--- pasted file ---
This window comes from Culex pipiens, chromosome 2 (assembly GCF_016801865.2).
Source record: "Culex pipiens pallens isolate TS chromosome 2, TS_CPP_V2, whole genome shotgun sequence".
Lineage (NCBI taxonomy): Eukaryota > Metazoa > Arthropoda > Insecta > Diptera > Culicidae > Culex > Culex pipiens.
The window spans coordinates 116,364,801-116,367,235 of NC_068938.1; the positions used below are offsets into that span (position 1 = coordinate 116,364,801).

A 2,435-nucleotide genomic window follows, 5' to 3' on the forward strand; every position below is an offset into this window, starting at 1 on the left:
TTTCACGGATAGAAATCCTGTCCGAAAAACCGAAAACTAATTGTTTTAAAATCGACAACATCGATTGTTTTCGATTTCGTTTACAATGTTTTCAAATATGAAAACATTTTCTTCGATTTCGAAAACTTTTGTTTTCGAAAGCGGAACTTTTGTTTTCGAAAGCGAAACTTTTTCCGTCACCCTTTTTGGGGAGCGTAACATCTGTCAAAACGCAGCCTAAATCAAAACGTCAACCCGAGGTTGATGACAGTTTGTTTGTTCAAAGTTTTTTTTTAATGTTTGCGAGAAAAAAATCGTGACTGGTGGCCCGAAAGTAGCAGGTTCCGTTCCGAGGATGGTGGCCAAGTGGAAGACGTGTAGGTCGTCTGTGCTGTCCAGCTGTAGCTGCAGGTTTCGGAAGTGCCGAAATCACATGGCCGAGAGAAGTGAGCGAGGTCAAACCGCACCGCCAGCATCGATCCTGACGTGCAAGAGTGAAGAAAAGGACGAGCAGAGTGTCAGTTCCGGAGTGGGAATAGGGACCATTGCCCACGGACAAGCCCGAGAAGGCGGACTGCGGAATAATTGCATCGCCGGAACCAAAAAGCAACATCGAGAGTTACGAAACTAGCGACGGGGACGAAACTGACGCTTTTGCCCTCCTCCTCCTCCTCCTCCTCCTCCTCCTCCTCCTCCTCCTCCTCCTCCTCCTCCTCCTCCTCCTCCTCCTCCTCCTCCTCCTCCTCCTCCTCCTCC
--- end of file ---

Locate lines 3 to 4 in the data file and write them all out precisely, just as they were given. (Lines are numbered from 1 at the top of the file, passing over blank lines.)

Lineage (NCBI taxonomy): Eukaryota > Metazoa > Arthropoda > Insecta > Diptera > Culicidae > Culex > Culex pipiens.
The window spans coordinates 116,364,801-116,367,235 of NC_068938.1; the positions used below are offsets into that span (position 1 = coordinate 116,364,801).